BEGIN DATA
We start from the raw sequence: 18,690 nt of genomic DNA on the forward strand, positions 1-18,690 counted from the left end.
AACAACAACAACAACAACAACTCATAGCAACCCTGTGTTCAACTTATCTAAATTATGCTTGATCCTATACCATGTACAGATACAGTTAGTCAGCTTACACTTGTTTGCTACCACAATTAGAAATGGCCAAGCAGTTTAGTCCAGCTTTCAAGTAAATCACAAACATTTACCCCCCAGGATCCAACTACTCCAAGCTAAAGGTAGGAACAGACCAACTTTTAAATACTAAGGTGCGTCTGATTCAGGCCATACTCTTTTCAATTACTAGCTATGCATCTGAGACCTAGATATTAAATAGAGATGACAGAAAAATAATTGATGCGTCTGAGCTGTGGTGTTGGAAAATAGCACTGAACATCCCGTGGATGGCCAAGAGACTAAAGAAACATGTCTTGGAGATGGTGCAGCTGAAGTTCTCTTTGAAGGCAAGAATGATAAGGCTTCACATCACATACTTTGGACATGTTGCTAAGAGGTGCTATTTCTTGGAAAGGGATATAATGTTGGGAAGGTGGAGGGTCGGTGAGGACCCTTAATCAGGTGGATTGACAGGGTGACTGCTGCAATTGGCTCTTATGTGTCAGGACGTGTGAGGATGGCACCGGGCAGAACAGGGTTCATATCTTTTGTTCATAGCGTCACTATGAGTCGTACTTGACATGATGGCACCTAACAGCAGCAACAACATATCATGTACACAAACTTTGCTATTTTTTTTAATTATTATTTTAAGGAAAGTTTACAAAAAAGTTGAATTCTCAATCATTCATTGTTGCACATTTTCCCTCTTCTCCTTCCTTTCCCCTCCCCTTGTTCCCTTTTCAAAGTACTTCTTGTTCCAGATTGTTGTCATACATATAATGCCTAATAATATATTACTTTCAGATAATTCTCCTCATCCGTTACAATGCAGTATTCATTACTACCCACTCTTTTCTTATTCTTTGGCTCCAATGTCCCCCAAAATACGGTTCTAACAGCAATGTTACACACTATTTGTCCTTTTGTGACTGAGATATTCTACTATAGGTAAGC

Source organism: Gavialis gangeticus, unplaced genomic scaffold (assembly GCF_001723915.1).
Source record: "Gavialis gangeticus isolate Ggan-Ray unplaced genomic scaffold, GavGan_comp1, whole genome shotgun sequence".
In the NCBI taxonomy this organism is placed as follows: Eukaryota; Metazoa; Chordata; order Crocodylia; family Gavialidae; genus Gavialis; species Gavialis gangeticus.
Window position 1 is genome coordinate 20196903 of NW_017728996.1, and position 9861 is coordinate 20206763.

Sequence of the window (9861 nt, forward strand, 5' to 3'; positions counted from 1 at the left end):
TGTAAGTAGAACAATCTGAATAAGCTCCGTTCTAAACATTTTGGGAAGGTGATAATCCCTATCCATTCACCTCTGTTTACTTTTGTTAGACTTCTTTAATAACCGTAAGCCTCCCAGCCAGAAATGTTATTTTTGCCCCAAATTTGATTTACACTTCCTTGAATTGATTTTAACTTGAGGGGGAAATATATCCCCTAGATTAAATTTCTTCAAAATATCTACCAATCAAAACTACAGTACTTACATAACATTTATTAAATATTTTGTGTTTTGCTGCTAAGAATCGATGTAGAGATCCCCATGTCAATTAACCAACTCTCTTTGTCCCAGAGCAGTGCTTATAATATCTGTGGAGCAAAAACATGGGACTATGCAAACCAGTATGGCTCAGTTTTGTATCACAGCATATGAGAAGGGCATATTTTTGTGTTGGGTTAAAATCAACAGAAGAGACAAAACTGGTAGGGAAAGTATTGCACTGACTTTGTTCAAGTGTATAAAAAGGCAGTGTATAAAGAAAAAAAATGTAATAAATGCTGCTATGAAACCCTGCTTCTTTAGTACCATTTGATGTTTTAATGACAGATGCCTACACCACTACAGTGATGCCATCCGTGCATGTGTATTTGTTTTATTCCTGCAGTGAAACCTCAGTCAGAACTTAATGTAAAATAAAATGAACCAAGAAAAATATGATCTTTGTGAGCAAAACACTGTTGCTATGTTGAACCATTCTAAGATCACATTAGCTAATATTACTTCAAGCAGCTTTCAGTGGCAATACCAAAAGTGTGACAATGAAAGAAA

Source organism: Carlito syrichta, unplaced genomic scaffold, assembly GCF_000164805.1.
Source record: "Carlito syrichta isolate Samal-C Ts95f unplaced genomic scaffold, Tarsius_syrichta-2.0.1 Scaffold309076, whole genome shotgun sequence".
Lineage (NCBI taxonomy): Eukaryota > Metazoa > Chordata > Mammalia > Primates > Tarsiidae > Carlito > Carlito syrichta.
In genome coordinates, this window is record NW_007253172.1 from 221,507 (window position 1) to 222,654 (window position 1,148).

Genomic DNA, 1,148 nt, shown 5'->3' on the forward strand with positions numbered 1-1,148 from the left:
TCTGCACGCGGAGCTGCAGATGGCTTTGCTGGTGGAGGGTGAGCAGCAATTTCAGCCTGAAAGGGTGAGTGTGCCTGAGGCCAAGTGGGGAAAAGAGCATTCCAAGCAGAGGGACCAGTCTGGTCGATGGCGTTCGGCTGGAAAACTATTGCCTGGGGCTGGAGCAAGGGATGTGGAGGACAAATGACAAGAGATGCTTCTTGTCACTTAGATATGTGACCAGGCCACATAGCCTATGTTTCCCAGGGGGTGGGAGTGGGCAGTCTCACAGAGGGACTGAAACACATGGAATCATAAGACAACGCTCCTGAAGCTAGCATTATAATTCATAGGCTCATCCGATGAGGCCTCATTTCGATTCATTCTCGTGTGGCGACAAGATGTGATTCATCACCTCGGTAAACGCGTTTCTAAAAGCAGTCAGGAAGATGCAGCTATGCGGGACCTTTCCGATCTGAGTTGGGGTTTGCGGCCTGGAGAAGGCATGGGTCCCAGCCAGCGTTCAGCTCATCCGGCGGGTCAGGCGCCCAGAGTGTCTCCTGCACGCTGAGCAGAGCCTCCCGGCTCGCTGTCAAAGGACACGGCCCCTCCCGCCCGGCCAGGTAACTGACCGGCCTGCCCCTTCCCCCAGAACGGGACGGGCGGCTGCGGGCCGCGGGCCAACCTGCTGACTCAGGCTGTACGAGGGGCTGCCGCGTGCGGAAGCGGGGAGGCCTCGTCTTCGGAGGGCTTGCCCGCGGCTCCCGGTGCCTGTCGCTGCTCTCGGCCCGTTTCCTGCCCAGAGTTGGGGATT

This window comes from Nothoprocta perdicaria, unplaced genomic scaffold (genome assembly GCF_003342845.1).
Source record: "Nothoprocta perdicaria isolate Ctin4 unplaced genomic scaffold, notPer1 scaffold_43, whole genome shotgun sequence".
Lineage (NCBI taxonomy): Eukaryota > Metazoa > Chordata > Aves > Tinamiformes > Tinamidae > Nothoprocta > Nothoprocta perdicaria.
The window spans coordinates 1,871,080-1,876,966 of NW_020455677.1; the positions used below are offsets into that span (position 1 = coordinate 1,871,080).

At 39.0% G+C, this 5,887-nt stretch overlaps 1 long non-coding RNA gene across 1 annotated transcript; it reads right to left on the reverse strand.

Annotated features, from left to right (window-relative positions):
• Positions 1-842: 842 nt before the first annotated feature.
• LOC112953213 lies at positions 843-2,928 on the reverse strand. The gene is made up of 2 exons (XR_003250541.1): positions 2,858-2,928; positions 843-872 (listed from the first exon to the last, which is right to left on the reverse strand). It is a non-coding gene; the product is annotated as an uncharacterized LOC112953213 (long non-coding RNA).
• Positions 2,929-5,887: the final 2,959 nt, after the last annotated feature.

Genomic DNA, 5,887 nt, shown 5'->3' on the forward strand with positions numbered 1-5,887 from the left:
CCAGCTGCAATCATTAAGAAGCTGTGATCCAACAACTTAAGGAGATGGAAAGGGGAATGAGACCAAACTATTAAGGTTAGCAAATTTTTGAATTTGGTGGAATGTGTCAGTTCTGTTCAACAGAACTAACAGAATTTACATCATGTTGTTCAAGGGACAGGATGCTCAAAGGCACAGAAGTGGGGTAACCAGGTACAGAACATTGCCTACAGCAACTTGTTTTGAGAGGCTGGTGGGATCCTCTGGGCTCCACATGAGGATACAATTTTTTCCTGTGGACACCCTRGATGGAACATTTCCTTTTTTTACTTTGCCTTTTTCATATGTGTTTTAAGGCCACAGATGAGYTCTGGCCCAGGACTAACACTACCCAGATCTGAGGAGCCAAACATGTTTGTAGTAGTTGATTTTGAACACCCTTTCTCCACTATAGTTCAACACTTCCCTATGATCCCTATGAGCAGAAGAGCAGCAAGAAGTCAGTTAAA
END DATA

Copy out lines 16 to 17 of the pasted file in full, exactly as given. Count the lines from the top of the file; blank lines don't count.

Source record: "Nothoprocta perdicaria isolate Ctin4 unplaced genomic scaffold, notPer1 scaffold_43, whole genome shotgun sequence".
Lineage (NCBI taxonomy): Eukaryota > Metazoa > Chordata > Aves > Tinamiformes > Tinamidae > Nothoprocta > Nothoprocta perdicaria.